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Facing the Plaza Tolsá, this neo-classical building was constructed between 1904 and 1911. A statue of Carlos IV stands guard at the entrance of the Museo Nacional de Arte, which was opened in 1982. The marble sculptures now found in the museum's lobby were once displayed in the Alameda Central. The evolution of Mexican art from the pre-Hispanic era to the end of the 19th Century can be seen in the 14 exhibit halls. There are also temporary exhibits.
If you would like to meet Mikhail Gorbachev, Bill Clinton, Pope John Paul II and John Lennon all in the same place, you have the opportunity to do so here. The Wax Museum of Mexico City was inaugurated in 1979 in a beautiful turn-of-the-century Art Nouveau house. The fourteen exhibition halls at Museo de Cera have been especially designed to house the 160 figures that form the museum's collection, which includes famous figures from Mexico's history, as well as national and international sportsmen and women, politicians, fictional characters, rock stars and religious leaders. The museum also houses a cafeteria and souvenir shop.
The Museum of Modern Art is distributed throughout two buildings, providing two entrances. One entrance is accessed off Reforma and the other is found near the Monumento a los Niños Héroes. A sense of calm imbues the well-lit spacious interior. The main hall exhibits a retrospective of the Mexican school of painting, where highlights include works by Leonora Carrington, Frida Kahlo, Diego Rivera, Francisco Toledo and Rufino Tamayo. There is a pleasant cafe, along with a bookshop and library. On weekdays, children under ten, students, teachers and senior citizens are admitted free. Sunday is free of charge.
The Castillo de Chapultepec (Chapultepec Castle) was used as the official presidential residence until 1944, when it became the National History Museum. The 20 halls in the two-story building showcase the most relevant political and social changes Mexico has undergone throughout its history. Some of the halls have murals depicting the nation's major historical evolution, painted by such talented Mexican artists such as Eduardo Solares, Juan O'Gorman, David Alfaro Siqueiros and Jorge Gonzalez Camarena. Classical music concerts, temporary exhibitions and other events are frequently scheduled. There is a cafe and library.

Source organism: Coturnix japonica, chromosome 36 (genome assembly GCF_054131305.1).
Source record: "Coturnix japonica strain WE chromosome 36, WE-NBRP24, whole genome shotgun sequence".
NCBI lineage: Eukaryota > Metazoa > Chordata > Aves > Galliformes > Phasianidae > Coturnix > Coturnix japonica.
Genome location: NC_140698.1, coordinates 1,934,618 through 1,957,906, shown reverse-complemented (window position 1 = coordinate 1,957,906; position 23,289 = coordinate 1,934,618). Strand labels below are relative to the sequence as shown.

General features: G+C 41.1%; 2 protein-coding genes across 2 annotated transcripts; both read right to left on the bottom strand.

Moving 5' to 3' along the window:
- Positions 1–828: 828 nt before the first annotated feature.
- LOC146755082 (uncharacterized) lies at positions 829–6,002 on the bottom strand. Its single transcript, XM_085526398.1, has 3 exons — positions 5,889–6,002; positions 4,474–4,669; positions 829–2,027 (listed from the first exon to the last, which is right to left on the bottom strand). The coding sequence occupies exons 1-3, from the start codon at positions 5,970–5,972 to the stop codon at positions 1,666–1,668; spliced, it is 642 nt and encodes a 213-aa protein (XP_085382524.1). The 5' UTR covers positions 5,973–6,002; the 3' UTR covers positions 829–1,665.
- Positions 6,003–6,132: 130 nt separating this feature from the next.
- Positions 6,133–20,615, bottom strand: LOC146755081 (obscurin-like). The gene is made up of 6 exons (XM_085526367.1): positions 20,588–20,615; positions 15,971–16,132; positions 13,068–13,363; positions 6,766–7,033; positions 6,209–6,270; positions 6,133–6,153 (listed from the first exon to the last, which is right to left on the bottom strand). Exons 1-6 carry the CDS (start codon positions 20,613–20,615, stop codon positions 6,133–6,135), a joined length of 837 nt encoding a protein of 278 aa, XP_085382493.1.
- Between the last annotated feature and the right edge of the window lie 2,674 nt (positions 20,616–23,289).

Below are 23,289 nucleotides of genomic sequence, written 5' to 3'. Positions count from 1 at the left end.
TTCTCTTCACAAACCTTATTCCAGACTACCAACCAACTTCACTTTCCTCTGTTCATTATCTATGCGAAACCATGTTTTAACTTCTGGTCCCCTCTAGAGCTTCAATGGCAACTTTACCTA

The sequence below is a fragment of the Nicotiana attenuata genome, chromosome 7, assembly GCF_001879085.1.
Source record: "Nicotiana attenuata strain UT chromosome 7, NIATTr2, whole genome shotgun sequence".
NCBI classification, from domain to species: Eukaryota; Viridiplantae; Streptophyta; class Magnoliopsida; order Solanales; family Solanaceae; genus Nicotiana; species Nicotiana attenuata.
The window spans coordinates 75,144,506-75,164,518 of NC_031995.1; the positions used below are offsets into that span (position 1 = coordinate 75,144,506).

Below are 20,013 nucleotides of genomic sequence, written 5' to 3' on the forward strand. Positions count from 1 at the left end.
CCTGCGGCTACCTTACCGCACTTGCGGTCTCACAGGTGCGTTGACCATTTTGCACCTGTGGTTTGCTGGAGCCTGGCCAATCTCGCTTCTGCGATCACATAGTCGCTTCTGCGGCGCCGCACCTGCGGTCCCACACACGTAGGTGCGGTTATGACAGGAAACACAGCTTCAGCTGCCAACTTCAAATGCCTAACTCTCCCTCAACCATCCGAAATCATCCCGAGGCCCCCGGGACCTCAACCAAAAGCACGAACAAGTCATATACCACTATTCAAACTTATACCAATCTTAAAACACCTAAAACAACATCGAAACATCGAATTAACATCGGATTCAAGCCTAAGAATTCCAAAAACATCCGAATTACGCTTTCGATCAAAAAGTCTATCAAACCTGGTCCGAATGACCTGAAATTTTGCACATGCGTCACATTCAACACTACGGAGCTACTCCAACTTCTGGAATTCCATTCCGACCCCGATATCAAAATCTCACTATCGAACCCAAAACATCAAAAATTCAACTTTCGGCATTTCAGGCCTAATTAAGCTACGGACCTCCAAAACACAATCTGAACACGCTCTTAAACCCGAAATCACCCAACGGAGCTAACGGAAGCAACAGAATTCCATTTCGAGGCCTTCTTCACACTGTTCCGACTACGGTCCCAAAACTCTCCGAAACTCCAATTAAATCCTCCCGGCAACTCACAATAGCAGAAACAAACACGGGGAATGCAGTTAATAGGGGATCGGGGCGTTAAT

A treasure chest of pre-Columbian history and Mexico’s cultural heritage, the National Museum of Anthropology is a defining historical landmark of the country. Located on the bustling thoroughfare of Paseo de la Reforma, the museum complex is one of the most architecturally evolved in the city. Dotted with gardens and ponds, the monumental umbrella-like structure forms the centerpiece of the complex. Home to some of the most precious relics from Mexican history, the 23 rooms along with outdoor gardens display insightful artifacts from even other parts of the world. The monolith Aztec Sun Stone and carved stone statues of Aztec deities are the most visited exhibits in the museum. Accurate replicas of tombs and temples from Mayan civilizations are indisputably some of the most breathtaking displays. The largest and one of the most elaborate museums in the country, the National Museum of Anthropology is considered a national symbol.
A leafy enclave in Coyoacán preserves behind vivid blue walls the legacy of one of Mexico's most iconic artists, Frida Kahlo. Known as the iconic Casa Azul, or Blue House, the Museo Frida Kahlo was the birthplace of the enigmatic painter Frida Kahlo, who also occasionally lived here with her husband Diego Rivera. One of Mexico city's most recognized attractions, the house contains everything from her personal belongings such as jewelry, and unfinished canvases propped on easels, to her traditional tehuana dresses. The museum is lavishly divided into ten rooms, each a splendid glimpse into the artist's extraordinary work and life. Each room takes one on a riveting journey of Kahlo's life that she shared with her artist husband Diego Riviera, from rooms that once rung with animated soirées hosted for their artist friends, to rooms that still hold regional handicrafts that adorned their home. Other exhibits include paper maché skeletons of Judas and pre-Hispanic objects, as well as Kahlo's wheelchair, on display in the studio where she once regularly painted. The house museum spills into a sun-drenched courtyard lined with trees, burning bright with an inspiring legacy left behind by one of the country's brightest and most creative minds.
One of the most important private collections in Mexico, this museum is found surrounded by the outer structure of what was once the Hacienda La Noria, a 17th Century construction which became famous in 1913, when it was occupied by revolutionary leader Emiliano Zapata's troops. Here is one of the most important collections by painter and muralist Diego Rivera (approximately 140 pieces) together with twenty-five paintings by sometime-companion and contemporary artist Frida Kahlo, and a considerable number of works by Russian illustrator and printmaker Angelina Beloff. There are examples of pre-Hispanic and popular (Mexican traditional) art, along with a large collection of furniture and other objects from the colonial period. The museum is located in Xochimilco, one of the few sectors of this colossal city that still maintains a provincial air about it.